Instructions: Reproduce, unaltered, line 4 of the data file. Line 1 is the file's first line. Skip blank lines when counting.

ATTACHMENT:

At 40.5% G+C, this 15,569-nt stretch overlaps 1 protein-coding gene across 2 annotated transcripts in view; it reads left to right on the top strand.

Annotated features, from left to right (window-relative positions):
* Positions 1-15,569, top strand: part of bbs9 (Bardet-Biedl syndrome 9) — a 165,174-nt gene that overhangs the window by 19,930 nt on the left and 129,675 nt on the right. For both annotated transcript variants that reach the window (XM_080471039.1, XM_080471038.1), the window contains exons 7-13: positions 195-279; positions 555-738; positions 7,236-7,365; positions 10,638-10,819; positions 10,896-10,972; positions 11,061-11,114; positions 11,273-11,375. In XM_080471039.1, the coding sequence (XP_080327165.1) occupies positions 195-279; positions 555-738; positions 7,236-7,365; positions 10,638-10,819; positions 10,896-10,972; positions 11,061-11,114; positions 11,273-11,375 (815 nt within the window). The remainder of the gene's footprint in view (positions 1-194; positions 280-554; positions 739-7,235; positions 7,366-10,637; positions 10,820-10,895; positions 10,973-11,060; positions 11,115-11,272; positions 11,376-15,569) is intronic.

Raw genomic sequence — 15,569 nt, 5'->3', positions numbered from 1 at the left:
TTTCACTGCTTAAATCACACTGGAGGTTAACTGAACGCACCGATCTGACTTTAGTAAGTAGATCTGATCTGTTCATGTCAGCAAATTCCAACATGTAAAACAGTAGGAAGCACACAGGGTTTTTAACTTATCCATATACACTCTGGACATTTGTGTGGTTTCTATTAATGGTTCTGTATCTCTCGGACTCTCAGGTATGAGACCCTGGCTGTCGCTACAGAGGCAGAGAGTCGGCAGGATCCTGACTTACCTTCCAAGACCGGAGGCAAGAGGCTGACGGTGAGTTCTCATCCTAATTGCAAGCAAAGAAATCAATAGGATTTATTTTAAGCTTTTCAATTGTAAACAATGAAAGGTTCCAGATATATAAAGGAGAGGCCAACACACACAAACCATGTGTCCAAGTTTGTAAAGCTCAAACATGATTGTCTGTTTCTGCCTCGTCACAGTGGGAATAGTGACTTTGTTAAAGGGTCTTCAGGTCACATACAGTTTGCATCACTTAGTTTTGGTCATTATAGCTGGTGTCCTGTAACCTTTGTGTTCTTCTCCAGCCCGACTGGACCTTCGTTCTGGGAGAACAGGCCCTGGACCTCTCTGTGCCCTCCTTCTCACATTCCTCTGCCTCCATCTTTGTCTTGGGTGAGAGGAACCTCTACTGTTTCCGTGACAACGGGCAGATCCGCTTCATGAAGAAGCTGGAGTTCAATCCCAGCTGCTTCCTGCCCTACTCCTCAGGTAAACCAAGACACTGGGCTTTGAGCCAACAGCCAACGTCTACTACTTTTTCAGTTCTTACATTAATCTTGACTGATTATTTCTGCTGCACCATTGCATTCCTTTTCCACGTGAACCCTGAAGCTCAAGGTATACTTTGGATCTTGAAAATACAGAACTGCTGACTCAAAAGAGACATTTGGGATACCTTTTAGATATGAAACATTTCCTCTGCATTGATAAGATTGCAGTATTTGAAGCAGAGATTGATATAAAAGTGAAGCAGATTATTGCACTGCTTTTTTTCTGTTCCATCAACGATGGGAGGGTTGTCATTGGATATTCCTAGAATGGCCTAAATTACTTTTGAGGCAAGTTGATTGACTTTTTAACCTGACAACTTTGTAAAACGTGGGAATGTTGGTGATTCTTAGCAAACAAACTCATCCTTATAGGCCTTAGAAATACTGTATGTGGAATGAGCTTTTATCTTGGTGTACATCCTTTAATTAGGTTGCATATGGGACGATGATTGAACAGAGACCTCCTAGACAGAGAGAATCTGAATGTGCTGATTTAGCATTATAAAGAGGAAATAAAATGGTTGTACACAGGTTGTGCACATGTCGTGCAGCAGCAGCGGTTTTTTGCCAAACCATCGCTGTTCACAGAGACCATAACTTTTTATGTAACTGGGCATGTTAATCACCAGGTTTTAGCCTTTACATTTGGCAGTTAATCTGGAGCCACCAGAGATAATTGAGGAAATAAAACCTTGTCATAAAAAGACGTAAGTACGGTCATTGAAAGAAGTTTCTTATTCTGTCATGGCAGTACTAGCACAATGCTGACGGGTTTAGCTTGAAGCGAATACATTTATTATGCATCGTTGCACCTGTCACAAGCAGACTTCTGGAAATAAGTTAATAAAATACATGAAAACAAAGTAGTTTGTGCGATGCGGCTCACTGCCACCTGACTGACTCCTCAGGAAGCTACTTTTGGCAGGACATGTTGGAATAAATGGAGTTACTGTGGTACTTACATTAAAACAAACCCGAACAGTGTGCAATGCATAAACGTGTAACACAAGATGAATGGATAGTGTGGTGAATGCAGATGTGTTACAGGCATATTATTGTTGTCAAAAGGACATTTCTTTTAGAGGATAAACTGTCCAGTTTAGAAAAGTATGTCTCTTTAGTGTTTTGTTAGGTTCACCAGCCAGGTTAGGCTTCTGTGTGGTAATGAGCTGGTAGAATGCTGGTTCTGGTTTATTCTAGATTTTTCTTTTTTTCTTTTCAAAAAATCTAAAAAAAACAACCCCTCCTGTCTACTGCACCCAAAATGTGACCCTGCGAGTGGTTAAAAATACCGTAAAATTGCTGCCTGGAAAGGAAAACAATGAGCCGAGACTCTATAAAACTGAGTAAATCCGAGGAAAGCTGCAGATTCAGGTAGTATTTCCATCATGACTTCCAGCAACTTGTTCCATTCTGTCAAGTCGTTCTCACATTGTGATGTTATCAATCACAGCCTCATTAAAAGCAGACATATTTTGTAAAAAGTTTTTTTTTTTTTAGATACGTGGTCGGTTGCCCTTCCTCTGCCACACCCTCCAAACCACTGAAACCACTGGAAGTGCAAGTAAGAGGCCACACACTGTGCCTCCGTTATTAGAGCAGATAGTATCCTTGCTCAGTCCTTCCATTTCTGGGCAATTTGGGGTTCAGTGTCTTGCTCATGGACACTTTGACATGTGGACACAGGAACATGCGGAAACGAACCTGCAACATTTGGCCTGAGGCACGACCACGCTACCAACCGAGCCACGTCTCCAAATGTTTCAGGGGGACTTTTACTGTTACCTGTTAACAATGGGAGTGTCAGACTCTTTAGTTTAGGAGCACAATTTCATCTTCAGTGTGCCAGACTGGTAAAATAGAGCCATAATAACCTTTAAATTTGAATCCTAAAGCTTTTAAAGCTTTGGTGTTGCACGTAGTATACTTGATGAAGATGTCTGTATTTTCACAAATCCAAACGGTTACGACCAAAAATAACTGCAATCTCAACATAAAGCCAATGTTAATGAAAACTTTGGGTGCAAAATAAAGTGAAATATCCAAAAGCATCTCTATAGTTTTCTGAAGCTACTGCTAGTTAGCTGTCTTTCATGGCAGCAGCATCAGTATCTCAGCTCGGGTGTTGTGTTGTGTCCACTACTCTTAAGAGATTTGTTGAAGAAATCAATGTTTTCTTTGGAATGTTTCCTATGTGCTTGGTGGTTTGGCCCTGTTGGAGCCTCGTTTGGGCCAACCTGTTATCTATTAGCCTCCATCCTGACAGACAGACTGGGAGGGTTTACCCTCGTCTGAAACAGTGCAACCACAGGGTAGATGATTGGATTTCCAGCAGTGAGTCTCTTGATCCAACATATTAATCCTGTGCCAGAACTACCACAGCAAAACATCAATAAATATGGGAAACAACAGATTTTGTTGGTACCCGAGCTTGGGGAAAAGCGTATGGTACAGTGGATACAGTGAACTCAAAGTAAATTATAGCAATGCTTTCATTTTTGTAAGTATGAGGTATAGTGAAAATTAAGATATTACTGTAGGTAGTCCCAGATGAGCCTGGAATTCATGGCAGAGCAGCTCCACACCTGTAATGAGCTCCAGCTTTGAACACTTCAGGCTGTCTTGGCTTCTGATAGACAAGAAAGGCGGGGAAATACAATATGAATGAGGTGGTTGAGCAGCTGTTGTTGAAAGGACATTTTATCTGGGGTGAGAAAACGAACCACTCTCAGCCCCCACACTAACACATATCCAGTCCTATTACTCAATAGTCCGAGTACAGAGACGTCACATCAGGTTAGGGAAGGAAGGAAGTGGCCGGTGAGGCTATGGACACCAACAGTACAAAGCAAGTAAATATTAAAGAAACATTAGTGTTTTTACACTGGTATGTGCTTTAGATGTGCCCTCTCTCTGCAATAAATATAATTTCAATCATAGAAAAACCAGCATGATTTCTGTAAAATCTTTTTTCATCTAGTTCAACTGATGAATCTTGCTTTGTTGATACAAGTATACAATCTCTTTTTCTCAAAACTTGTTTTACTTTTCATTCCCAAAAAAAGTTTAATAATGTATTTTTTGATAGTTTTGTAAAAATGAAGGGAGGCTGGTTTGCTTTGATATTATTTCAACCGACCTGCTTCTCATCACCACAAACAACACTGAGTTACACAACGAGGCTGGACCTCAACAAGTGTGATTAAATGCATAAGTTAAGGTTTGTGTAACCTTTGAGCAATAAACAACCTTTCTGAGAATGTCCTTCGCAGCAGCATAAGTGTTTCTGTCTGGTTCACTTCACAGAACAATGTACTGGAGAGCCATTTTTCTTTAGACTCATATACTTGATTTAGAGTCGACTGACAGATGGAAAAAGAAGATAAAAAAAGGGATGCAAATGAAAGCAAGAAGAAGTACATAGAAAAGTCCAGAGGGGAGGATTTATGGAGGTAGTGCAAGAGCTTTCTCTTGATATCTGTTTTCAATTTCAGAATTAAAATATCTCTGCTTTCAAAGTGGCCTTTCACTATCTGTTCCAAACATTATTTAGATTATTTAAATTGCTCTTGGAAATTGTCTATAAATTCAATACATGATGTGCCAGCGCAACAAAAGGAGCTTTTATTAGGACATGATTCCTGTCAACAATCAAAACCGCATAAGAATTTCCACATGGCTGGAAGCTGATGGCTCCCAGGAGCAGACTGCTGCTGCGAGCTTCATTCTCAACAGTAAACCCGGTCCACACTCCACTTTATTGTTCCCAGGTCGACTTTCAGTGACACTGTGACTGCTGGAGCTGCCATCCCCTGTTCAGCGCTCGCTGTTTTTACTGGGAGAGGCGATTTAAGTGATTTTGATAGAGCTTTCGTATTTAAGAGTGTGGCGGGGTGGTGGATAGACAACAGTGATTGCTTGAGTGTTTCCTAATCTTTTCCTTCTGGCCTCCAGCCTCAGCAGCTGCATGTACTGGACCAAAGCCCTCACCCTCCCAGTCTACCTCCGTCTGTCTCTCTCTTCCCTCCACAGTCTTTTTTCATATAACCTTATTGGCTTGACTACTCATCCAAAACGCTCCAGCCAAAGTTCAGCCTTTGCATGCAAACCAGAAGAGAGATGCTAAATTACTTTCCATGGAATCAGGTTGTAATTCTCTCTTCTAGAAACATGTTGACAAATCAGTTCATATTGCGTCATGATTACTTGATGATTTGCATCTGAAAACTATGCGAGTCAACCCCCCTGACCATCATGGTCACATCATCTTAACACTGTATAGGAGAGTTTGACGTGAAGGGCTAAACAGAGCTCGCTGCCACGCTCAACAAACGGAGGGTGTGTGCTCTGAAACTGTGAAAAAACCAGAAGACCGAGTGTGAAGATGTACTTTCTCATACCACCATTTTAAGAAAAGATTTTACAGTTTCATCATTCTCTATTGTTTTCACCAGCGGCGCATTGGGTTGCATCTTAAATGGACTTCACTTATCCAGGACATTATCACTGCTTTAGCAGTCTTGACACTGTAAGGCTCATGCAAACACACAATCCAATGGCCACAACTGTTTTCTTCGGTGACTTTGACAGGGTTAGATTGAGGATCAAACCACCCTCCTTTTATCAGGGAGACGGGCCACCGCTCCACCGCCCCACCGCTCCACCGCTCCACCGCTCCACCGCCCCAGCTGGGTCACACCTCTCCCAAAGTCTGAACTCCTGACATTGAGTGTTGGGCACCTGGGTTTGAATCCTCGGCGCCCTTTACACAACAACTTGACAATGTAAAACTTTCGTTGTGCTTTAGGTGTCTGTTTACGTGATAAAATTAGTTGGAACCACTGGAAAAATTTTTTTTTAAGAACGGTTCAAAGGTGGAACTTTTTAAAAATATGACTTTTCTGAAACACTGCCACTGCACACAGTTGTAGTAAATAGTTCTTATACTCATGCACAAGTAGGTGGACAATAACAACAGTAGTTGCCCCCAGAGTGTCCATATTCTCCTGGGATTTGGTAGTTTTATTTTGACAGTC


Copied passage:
Raw genomic sequence — 15,569 nt, 5'->3', positions numbered from 1 at the left: